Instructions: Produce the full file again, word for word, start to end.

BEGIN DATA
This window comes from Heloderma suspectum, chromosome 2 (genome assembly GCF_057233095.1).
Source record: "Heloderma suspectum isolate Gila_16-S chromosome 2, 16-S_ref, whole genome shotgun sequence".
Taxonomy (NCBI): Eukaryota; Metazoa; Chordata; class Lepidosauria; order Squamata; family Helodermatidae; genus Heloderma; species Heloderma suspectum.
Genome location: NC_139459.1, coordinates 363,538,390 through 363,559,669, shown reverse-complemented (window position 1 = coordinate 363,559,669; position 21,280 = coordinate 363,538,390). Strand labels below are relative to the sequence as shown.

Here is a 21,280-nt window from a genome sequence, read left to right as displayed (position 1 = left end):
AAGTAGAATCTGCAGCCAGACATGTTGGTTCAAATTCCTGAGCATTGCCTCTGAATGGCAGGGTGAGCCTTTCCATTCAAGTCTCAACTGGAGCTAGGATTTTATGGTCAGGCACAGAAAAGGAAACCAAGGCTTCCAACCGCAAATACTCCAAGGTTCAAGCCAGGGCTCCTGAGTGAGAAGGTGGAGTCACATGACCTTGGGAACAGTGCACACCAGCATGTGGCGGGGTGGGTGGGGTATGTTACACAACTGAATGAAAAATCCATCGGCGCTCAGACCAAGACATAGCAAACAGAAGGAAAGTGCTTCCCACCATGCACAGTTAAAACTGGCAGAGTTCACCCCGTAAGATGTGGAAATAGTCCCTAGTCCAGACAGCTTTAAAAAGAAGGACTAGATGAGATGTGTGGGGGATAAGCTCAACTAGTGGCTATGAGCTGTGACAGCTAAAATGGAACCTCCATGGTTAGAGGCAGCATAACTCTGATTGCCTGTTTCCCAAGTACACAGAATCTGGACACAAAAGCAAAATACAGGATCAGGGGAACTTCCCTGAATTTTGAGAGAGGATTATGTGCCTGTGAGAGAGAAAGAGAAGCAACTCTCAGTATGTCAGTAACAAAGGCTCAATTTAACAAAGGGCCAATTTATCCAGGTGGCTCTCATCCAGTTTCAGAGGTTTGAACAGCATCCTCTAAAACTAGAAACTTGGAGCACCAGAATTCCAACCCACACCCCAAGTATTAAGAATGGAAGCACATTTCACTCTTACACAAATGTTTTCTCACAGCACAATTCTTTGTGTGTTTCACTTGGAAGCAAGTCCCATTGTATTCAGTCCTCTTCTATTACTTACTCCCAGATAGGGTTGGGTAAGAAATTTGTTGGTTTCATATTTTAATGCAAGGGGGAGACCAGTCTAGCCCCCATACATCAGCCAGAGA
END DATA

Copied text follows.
This window comes from Heloderma suspectum, chromosome 2 (genome assembly GCF_057233095.1).
Source record: "Heloderma suspectum isolate Gila_16-S chromosome 2, 16-S_ref, whole genome shotgun sequence".
Taxonomy (NCBI): Eukaryota; Metazoa; Chordata; class Lepidosauria; order Squamata; family Helodermatidae; genus Heloderma; species Heloderma suspectum.
Genome location: NC_139459.1, coordinates 363,538,390 through 363,559,669, shown reverse-complemented (window position 1 = coordinate 363,559,669; position 21,280 = coordinate 363,538,390). Strand labels below are relative to the sequence as shown.

Here is a 21,280-nt window from a genome sequence, read left to right as displayed (position 1 = left end):
AAGTAGAATCTGCAGCCAGACATGTTGGTTCAAATTCCTGAGCATTGCCTCTGAATGGCAGGGTGAGCCTTTCCATTCAAGTCTCAACTGGAGCTAGGATTTTATGGTCAGGCACAGAAAAGGAAACCAAGGCTTCCAACCGCAAATACTCCAAGGTTCAAGCCAGGGCTCCTGAGTGAGAAGGTGGAGTCACATGACCTTGGGAACAGTGCACACCAGCATGTGGCGGGGTGGGTGGGGTATGTTACACAACTGAATGAAAAATCCATCGGCGCTCAGACCAAGACATAGCAAACAGAAGGAAAGTGCTTCCCACCATGCACAGTTAAAACTGGCAGAGTTCACCCCGTAAGATGTGGAAATAGTCCCTAGTCCAGACAGCTTTAAAAAGAAGGACTAGATGAGATGTGTGGGGGATAAGCTCAACTAGTGGCTATGAGCTGTGACAGCTAAAATGGAACCTCCATGGTTAGAGGCAGCATAACTCTGATTGCCTGTTTCCCAAGTACACAGAATCTGGACACAAAAGCAAAATACAGGATCAGGGGAACTTCCCTGAATTTTGAGAGAGGATTATGTGCCTGTGAGAGAGAAAGAGAAGCAACTCTCAGTATGTCAGTAACAAAGGCTCAATTTAACAAAGGGCCAATTTATCCAGGTGGCTCTCATCCAGTTTCAGAGGTTTGAACAGCATCCTCTAAAACTAGAAACTTGGAGCACCAGAATTCCAACCCACACCCCAAGTATTAAGAATGGAAGCACATTTCACTCTTACACAAATGTTTTCTCACAGCACAATTCTTTGTGTGTTTCACTTGGAAGCAAGTCCCATTGTATTCAGTCCTCTTCTATTACTTACTCCCAGATAGGGTTGGGTAAGAAATTTGTTGGTTTCATATTTTAATGCAAGGGGGAGACCAGTCTAGCCCCCATACATCAGCCAGAGA